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Elegy for Eddie: A Maisie Dobbs Novel (P.S.)…

Elegy for Eddie: A Maisie Dobbs Novel (P.S.) (edition 2012)

by Jacqueline Winspear

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5634717,691 (3.85)59
Title:Elegy for Eddie: A Maisie Dobbs Novel (P.S.)
Authors:Jacqueline Winspear
Info:Harper Perennial (2012), Edition: Reprint, Paperback, 368 pages
Collections:Your library
Tags:Jamie: 11/23/12. BOM2

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Elegy for Eddie by Jacqueline Winspear



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SPOILER A gentle book, as gentle as Eddie Pettit himself. Superb title, as usual, describing the serious reflection Maisie gives to one who perhaps was not seriously treated or thought of seriously by all; and revealing a side of James which shocks Maisie. Moving more and more towards the happenings in the Thirties, the book brings together the gentleness and kindness resulting from the times before and the gentleness and kindness that will be needed to endure what is coming. Maisie's character is bruised into awareness of her own shortcomings and she responds with a wisdom that could only have been absorbed by listening and heeding Maurice. She leans towards acceptance of other people's personal space (although in her day, Maisie would not have used the word "personal space"...). A goodly amount of pages give an insight into the early activities going on behind the official British political machinations re the rise of Hitler to power. This book is not so much about solving a crime, but more about righting an injustice: it is a lament for the dead. Excellent cover design. ( )
  HugoReads | Jul 12, 2014 |
this may be the best Masie Dobbs book so far. It takes her back to her old stomping ground and it feels better for that.
I find it difficult to credit that this is a modern novel as it feels so much like its setting at the end of the war.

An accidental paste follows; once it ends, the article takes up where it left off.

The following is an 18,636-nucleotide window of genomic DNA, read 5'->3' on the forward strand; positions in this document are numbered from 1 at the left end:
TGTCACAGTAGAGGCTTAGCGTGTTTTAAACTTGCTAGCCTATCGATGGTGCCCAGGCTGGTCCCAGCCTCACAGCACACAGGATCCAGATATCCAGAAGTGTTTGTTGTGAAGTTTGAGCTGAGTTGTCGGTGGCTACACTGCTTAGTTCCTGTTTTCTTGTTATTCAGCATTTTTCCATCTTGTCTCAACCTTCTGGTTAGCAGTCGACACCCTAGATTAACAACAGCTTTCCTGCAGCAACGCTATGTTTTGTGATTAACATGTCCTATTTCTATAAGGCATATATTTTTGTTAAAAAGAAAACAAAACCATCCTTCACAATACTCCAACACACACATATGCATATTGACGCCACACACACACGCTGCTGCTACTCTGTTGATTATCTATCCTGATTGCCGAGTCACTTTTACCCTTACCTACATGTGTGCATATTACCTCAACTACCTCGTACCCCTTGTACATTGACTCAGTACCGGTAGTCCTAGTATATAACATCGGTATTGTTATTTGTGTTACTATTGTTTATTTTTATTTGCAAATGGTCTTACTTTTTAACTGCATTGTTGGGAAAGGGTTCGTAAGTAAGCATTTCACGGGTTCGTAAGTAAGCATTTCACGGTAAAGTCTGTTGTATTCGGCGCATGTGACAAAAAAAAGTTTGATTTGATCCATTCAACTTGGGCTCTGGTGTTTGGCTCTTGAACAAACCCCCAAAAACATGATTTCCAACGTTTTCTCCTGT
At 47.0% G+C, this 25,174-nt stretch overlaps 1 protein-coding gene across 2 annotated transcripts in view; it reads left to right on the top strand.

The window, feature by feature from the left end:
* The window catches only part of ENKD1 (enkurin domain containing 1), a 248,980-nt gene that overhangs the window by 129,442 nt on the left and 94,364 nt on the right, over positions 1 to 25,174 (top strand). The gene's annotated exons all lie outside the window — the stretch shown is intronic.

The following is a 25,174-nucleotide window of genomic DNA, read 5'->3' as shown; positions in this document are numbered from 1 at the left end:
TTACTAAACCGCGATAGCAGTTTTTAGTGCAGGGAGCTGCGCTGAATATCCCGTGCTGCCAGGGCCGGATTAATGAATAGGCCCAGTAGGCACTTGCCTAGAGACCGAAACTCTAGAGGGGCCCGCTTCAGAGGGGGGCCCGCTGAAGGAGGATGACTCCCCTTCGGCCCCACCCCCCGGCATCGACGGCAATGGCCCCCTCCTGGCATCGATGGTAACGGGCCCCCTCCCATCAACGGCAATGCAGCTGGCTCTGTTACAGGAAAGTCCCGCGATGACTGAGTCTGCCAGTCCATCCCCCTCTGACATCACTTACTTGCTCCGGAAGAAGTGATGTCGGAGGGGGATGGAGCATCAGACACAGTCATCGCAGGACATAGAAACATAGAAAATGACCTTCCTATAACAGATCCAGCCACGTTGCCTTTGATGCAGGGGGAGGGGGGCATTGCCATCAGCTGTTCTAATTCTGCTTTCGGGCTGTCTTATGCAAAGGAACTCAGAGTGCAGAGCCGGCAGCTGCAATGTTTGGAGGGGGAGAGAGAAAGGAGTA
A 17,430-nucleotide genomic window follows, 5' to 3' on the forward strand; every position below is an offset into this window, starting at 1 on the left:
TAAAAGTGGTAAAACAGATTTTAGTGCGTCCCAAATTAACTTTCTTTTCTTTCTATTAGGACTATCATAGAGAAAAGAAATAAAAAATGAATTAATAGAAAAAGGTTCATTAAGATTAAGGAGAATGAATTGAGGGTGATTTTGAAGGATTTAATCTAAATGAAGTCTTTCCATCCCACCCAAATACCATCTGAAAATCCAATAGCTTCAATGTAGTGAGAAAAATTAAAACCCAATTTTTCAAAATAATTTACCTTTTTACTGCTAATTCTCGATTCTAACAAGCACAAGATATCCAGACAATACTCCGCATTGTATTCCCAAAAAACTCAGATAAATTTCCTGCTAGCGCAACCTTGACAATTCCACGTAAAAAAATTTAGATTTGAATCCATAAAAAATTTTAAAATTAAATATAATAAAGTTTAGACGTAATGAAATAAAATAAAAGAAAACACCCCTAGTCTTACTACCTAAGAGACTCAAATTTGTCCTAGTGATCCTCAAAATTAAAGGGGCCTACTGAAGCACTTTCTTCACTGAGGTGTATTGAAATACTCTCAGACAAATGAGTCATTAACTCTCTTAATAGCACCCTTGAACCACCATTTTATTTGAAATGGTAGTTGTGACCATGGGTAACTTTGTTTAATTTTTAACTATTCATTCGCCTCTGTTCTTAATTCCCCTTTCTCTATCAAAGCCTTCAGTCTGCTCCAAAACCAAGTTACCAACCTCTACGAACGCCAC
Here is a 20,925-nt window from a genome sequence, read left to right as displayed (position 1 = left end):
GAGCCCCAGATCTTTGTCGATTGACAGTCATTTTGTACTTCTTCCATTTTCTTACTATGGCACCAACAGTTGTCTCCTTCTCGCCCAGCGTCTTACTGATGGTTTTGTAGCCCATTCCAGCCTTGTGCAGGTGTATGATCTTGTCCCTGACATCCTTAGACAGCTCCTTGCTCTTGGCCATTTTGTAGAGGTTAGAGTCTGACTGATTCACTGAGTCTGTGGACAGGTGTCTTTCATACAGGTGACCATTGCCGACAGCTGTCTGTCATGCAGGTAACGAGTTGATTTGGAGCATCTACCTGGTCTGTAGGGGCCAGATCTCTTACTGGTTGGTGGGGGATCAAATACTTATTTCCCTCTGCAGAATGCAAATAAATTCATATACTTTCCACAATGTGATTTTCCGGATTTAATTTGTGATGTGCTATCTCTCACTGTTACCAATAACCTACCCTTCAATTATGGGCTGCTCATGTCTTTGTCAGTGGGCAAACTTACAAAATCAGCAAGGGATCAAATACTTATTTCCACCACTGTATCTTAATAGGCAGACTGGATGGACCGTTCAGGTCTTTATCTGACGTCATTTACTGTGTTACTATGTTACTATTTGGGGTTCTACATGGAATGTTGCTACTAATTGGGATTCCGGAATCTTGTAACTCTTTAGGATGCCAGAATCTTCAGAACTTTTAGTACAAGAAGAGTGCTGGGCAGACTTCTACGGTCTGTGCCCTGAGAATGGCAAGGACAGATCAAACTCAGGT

jessicariddoch | Apr 23, 2014 |
I just love to fall into the world of Maisie Dobbs. Jacqueline Winspear is a wonderful author. The world she creates and the characters that inhabit it are very real and thought provoking. I always look forward to the next one and she has never failed me.
( )
  njcur | Feb 13, 2014 |
See more reviews on Short & Sweet Reviews!

Elegy for Eddie, set in the early 1930s, follows private investigator Maisie Dobbs as she tries to unravel the seemingly accidental death of Eddie Pettit, a gentle man who took care of horses and did random tasks for factor workers and men in the market from time to time. Being a mystery novel, of course, his death is anything but accidental and Maisie finds herself involved in a complex inquiry that touches closer to home than she'd first thought.

Like many mystery novels, this is a more recent entry in a series, however, it's perfectly easy to get into without having read any of the previous novels. For the most part, the reader gets enough information on Maisie and her past that even the recurring characters seem familiar from the very start. So it's easy to jump into the action as Maisie investigates Eddie's death, navigates her own personal life, and deals with the way the investigation bleeds over into her own world.

Maisie is an interesting, although not always entirely sympathetic, character. She's a woman who came from nothing to wind up with her own private investigation firm, thanks largely to an inheritance from the man who mentored her. In this book, Maisie really seems to struggle with being between two worlds -- she hasn't forgotten what it was like working as a maid in a big house, but she knows just what wealth will help her accomplish. She sometimes acts with her heart in ways that are with the best of intentions, but which aren't always well received by people for various reasons. It annoyed me because she can come off as somewhat self-righteous and a know-it-all, but fortunately these traits are addressed within the plot and her actions improve over the course of the book.